In some ways I think it’s about being able to track how much a team is producing so that we can predict how many features we’re likely to be able to add to our product in a given amount of time.

    A lot of people I’ve worked with get the majority of their satisfaction from knowing that they’ve completed something so from that perspective it makes sense to have a definition which is within the team’s control.

  11. As usual, I want to ask about the purpose of the definition of “done” before commenting on its appropriateness. On the one hand, we don’t want to set the bar so high for a project team that the team can never reach it, but on the other hand, if we don’t take “done” seriously, then the organization will never realize the value of agile software development — not even a little.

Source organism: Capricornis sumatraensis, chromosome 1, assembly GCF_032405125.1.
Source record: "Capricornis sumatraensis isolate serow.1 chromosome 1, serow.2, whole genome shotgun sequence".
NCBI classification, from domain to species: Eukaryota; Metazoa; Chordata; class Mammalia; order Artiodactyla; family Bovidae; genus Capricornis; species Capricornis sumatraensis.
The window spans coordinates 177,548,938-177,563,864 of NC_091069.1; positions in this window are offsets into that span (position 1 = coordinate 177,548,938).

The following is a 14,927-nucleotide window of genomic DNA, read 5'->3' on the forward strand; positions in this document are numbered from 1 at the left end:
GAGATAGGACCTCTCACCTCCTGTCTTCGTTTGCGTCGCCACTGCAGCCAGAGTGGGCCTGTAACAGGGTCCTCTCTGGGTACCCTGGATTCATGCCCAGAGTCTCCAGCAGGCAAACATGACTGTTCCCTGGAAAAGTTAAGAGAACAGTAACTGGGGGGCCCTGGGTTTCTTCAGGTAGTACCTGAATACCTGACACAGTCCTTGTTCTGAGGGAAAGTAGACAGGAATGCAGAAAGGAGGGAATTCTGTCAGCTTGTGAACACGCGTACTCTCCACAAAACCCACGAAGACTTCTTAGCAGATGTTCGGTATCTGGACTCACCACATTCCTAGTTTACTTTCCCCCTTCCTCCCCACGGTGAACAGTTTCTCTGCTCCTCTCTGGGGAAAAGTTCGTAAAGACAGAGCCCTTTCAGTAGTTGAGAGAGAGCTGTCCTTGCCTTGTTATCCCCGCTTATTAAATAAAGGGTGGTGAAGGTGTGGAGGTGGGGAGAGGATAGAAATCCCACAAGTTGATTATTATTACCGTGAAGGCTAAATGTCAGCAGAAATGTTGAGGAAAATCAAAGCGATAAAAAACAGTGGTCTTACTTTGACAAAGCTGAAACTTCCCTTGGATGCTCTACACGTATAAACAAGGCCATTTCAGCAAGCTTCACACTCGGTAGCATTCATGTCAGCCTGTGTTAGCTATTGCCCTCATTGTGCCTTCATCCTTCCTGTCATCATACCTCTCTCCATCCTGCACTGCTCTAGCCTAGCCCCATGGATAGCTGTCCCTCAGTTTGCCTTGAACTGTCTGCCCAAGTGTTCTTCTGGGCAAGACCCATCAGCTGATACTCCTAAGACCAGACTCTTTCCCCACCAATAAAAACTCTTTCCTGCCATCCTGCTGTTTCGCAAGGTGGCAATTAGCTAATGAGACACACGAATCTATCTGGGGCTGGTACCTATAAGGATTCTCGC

I don’t belong to the camp that claims that one needs to demand the impossible to get great results; but at the same time, unrealistic goals tend to be easier to reach than one thinks. I’d like to explore what it would take, even in a nastily complex large-scale corporate environment, to really deliver software to customers. In some cases, bypassing 90% of the system is easier than changing it in increments.

    I strongly recommend against letting the team’s influence determine the definition of done, except as a temporary compromise. If you stop there, then you’ll never get past test-first programming.

  12. For my current teams, Done means, “We strongly believe it is ready for production.” We support that statement with other data, including things like having deployed it in a production-like environment.

    If you’re not getting Done at the end of each iteration, then you’re not Agile. (http://kasperowski.com/2010/06/if-youre-not-done-youre-not-agile.html) If your iteration’s-worth of stuff isn’t ready for production, then you have introduced new debt that you’ll have to repay before you go into production.